Favorite childhood food

Crisp potato chips layered over a huge slather of sandwich spread. (Sandwich spread: really just mayo with chopped pickles in it.) All on white Rainbo bread.

Cold leftover scalloped potatoes and cold salmon patties for breakfast. Not the kind of scalloped potatoes you get in a box now-a-days. Real scalloped potatoes. And the salmon patties were probably fried in something ghastly like bacon grease.

Navy beans ‘n ham (greasy ham floating in a navy bean soup) on corn bread.

Ignorance was bliss.



“Just take this ball to a full service gas station and have it inflated,” the physical therapist said. He handed me a flattened hunk of rubber that he means to have me use as a computer chair. What century is this guy living in, I wonder. A full service gas station? I’ll bet he thinks bicycle pumps still come with one of those little needle gizmos on the end that was used to insert air in a football or basketball. Part of his idea is great: I do need to change my posture at the computer. Part of his idea is pure crap: full service gas is as dead as dial phones.

That’s the way thinking is. Parts of it are revised periodically and reflect the current state of events. Parts of it are stuck in some legacy mode that hasn’t changed since before the Beatles came over from Europe, or maybe since one cave man viewed another cave man he didn’t know as a source of danger. This mish-mash of ideas accounts for . . .

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Elizabeth wore a long, flowing, patterned skirt. Unlike most women her age, her hair was long, its heavy gray bulk tied back in a low-riding pony tail. She looked like the kind of woman who made macrame wall hangings while eating granola and smoking pot in her hippie-style youth. Her skin was permanently crinkled into smile lines around her eyes, which shone with a vibrant, alert, brown light. Her movements were unhurried and graceful. The air around her body for a radius of several feet felt quiet and kind.

She was to be my therapist. I came here determined to say nothing, but when I saw Elizabeth I felt chattier than one of those lonely old ladies you see in the grocery store trying to hold a conversation with the checker. . . .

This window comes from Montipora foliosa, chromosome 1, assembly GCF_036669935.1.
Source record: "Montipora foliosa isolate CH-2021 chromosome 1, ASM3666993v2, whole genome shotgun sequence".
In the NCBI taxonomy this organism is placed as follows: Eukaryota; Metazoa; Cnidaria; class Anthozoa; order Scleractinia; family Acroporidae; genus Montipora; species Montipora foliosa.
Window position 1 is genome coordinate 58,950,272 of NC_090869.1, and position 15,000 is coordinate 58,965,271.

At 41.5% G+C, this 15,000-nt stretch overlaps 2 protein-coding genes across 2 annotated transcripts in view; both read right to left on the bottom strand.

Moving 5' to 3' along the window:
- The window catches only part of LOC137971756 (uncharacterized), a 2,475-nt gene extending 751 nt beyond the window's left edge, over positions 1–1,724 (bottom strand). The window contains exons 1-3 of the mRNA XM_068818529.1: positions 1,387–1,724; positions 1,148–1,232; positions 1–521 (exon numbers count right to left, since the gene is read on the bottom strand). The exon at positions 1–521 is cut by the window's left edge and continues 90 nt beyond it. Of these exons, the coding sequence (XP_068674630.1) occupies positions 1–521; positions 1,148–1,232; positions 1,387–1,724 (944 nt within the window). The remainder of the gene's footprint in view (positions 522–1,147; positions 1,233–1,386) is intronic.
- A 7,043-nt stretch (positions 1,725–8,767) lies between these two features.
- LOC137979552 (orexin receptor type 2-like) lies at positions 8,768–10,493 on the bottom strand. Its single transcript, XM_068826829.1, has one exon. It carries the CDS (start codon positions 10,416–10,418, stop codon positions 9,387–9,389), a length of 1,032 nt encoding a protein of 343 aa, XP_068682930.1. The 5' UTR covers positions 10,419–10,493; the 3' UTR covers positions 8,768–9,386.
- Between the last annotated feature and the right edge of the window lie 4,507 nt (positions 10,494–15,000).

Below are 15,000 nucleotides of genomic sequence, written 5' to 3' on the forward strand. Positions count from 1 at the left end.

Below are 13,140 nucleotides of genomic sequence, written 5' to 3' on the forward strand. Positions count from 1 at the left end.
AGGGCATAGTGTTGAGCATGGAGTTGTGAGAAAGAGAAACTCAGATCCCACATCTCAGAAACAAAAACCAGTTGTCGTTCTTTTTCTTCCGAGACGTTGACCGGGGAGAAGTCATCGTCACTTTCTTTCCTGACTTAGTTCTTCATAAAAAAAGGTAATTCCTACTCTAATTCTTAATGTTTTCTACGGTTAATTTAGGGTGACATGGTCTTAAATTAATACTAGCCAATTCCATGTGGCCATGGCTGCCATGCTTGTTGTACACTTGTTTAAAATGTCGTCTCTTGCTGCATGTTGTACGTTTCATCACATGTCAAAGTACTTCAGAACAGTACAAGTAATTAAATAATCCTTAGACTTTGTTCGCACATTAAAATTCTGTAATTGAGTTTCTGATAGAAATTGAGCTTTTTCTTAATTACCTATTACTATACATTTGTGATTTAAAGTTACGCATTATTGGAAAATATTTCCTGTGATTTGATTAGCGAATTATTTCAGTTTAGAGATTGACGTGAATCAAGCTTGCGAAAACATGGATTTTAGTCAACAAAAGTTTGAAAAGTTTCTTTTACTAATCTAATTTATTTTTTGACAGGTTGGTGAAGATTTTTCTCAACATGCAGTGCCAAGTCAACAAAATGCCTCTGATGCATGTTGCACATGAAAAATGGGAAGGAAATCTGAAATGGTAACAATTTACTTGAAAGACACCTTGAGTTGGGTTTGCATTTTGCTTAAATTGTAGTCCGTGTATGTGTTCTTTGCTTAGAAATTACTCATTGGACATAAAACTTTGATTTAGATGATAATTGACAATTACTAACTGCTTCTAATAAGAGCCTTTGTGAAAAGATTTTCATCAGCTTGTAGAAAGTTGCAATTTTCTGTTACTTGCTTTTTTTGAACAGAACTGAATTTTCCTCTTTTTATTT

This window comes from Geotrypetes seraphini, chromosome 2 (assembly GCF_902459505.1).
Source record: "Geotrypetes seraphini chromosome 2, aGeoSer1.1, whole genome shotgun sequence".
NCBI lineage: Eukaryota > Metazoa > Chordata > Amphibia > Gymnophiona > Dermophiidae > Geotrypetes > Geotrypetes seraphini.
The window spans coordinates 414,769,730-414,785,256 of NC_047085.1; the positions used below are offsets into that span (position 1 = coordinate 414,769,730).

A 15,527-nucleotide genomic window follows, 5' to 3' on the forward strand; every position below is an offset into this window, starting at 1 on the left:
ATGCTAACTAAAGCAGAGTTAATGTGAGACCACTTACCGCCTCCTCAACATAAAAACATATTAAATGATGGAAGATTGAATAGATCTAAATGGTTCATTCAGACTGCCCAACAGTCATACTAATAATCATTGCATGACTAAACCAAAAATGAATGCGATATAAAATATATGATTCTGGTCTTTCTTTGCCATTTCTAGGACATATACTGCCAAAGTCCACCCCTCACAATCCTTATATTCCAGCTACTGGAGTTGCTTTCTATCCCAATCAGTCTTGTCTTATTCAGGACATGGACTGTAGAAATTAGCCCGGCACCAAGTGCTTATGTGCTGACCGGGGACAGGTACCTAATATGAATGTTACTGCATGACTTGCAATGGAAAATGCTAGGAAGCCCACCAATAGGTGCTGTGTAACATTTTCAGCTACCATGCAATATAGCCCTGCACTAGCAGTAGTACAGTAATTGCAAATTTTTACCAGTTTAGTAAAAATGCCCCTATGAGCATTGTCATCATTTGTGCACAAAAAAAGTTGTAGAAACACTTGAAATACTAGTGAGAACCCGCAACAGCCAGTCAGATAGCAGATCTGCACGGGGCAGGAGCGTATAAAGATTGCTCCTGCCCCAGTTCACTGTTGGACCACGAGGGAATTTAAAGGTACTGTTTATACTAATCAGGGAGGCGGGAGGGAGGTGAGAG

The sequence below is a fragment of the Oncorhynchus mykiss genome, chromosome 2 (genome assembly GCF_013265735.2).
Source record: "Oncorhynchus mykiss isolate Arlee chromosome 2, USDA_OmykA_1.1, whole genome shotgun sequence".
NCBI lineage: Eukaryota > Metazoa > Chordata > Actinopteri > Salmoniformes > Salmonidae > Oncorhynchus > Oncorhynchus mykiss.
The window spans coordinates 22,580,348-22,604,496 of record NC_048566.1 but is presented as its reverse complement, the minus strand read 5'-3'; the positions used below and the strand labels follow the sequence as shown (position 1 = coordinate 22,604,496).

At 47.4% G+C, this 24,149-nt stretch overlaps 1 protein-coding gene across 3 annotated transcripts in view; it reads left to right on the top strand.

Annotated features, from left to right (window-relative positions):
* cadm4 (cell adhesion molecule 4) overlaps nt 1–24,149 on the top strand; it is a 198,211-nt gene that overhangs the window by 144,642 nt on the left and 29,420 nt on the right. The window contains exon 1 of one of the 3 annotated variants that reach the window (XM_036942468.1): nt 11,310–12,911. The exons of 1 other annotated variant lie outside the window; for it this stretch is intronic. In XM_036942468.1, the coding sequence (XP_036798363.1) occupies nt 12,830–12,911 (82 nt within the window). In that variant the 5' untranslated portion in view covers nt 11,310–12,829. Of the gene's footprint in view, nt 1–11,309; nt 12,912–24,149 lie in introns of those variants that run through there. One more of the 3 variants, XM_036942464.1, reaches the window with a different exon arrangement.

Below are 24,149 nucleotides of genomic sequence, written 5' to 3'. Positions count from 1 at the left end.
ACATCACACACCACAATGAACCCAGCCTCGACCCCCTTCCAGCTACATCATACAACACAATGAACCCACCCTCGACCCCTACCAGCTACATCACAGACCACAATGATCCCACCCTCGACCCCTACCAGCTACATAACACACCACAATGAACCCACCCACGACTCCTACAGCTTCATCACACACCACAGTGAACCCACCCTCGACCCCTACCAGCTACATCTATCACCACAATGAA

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After the echo of the gunshot died away, the only sound was the squawk of the peacocks penned in the neighbor’s huge back lot. I dropped the gun, then picked it up again. I thought vaguely of fingerprints and not leaving the gun here. I should leave, but my feet were planted on the ground like tons of immoveable stone. I couldn’t move my eyes from the small round hole in my father’s forehead. The fact that he had stopped moving, stopped breathing, felt like the most fascinating bit of information I’d had since the age of seven when he started visiting me at night.

A sudden flood of relief ran through me, made me weak and I dropped to the grass gasping and crying . . .

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Have you heard the new solo album from the lead vocalist of Pink Floyd? It sounds exactly like Pink Floyd. His voice is the sound of Pink Floyd. (Well, you might factor in a bit of psychedelia going on in the background.) Just like Natalie Merchant’s voice is the sound of 10,000 Maniacs. Some voices are just so distinctive as to create a whole sound of their own.

The elusive voices are the ones that drive me crazy. The voiceover on the commercial you almost identify, but it escapes you. It nags, like trying to remember a name or a word you know but can’t bring up when you need it.

But you have to wonder about the irritating voices like . . .

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Real beauty

She was a real beauty with flawless skin and long black hair. Her complexion was probably rosy, I guessed, although you couldn’t see it now. Just the gray pallor of death, underscored by the bright slash across her throat. I’d have to wait for the coroner to confirm that the slasher was left handed before I could officially say that this was the fourth victim of the killer we dubbed “Leftie.” But I knew it was Leftie’s work even without confirmation from the medical guys. We don’t normally have many serial slashers of any kind running amok in Dayton. . . .

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Cactus blossom


Our first rain in six months. It sprinkled gently for maybe thirty minutes tops. The plants in the area made the most of it, blooming overnight, showing off in reds and yellows and purples. Alice Walker taught me to be careful to always notice purple, so I do.

In the desert, you have to look fast and you have to miniaturize your expectations. One perfect bloom 3/4 inch in diameter may be . . .

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Little toot

You’ve gotta be pretty old to know this, but there was once a song with the lyric, “Don’t you ever give up, Little Toot.” If I recall correctly, it came from a cartoon made about the children’s book The Little Engine That Could. The story and the song were both about courage, determination, and overcoming obstacles. It was a favorite with me as a kid. I loved to sing the song, and my dad took to calling me Little Toot as a nickname. . . .

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I’d been planted behind a newspaper in the lobby of the Four Seasons for hours. Outside a fiesta of some sort was underway. Mexican flags and red, green and white banners where everywhere. I prayed he wouldn’t come out of the elevator and walk into the growing crowd outside.

Elisa’s voice cracked in my ear. She was undercover as a maid on his floor. “He’s moving,” she said. I felt a surge of adrenalin and sat up, ready for anything. Anything except the crowd outside where tracking him would be impossible . . .

Please leave a comment with your first 50 words on the topic “Fiesta.”